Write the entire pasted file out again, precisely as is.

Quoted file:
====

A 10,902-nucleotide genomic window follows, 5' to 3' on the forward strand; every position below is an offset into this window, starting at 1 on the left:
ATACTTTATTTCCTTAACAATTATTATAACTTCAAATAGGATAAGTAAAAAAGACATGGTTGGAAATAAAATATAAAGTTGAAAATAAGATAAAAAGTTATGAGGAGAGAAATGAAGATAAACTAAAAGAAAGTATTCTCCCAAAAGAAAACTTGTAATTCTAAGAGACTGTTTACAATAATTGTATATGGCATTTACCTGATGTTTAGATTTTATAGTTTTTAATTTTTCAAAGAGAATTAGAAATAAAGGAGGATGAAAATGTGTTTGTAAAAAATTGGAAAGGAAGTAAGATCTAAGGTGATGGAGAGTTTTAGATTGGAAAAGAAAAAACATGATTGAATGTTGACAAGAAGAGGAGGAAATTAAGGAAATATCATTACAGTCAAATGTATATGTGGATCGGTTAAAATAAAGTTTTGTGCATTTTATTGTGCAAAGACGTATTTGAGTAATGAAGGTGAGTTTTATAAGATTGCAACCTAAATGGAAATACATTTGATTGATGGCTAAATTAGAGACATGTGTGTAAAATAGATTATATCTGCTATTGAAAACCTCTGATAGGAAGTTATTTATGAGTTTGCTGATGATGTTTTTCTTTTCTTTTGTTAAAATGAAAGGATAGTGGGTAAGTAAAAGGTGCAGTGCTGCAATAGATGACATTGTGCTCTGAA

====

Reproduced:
A 10,902-nucleotide genomic window follows, 5' to 3' on the forward strand; every position below is an offset into this window, starting at 1 on the left:
ATACTTTATTTCCTTAACAATTATTATAACTTCAAATAGGATAAGTAAAAAAGACATGGTTGGAAATAAAATATAAAGTTGAAAATAAGATAAAAAGTTATGAGGAGAGAAATGAAGATAAACTAAAAGAAAGTATTCTCCCAAAAGAAAACTTGTAATTCTAAGAGACTGTTTACAATAATTGTATATGGCATTTACCTGATGTTTAGATTTTATAGTTTTTAATTTTTCAAAGAGAATTAGAAATAAAGGAGGATGAAAATGTGTTTGTAAAAAATTGGAAAGGAAGTAAGATCTAAGGTGATGGAGAGTTTTAGATTGGAAAAGAAAAAACATGATTGAATGTTGACAAGAAGAGGAGGAAATTAAGGAAATATCATTACAGTCAAATGTATATGTGGATCGGTTAAAATAAAGTTTTGTGCATTTTATTGTGCAAAGACGTATTTGAGTAATGAAGGTGAGTTTTATAAGATTGCAACCTAAATGGAAATACATTTGATTGATGGCTAAATTAGAGACATGTGTGTAAAATAGATTATATCTGCTATTGAAAACCTCTGATAGGAAGTTATTTATGAGTTTGCTGATGATGTTTTTCTTTTCTTTTGTTAAAATGAAAGGATAGTGGGTAAGTAAAAGGTGCAGTGCTGCAATAGATGACATTGTGCTCTGAA